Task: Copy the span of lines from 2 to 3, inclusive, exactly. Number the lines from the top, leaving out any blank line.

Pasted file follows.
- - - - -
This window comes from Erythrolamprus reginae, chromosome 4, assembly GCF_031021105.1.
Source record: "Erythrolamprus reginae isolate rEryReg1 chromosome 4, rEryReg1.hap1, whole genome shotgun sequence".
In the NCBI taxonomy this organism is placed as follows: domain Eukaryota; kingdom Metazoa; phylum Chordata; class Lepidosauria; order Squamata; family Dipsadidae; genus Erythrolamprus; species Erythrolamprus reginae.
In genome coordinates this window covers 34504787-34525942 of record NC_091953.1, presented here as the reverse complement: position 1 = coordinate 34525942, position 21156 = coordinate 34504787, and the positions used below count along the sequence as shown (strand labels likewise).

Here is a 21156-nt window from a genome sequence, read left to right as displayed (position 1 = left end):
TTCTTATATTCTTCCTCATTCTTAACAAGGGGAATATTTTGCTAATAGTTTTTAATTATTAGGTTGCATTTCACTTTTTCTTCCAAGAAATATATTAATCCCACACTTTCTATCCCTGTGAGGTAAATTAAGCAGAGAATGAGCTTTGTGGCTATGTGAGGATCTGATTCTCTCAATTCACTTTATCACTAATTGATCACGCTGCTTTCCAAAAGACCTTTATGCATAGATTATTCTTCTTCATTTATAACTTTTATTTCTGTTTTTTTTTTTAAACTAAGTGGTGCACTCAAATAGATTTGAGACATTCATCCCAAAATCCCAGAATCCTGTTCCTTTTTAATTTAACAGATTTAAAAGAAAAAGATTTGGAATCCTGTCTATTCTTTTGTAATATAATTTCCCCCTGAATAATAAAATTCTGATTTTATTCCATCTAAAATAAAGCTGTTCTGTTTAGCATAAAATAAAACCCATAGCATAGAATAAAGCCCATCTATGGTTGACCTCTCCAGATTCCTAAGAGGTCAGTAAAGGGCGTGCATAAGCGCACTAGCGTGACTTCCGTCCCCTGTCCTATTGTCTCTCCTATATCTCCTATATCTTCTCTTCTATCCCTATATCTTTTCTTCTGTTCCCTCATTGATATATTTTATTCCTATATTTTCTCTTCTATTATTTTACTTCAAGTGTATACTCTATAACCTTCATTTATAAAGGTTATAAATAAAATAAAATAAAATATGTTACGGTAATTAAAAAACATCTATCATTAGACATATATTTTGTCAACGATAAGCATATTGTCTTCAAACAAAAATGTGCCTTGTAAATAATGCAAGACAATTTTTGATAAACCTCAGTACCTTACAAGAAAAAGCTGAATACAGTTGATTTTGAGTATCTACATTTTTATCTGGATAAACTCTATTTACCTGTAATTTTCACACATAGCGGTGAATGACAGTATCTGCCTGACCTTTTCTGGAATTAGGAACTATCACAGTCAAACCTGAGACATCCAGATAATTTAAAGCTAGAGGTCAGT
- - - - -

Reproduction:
Source record: "Erythrolamprus reginae isolate rEryReg1 chromosome 4, rEryReg1.hap1, whole genome shotgun sequence".
In the NCBI taxonomy this organism is placed as follows: domain Eukaryota; kingdom Metazoa; phylum Chordata; class Lepidosauria; order Squamata; family Dipsadidae; genus Erythrolamprus; species Erythrolamprus reginae.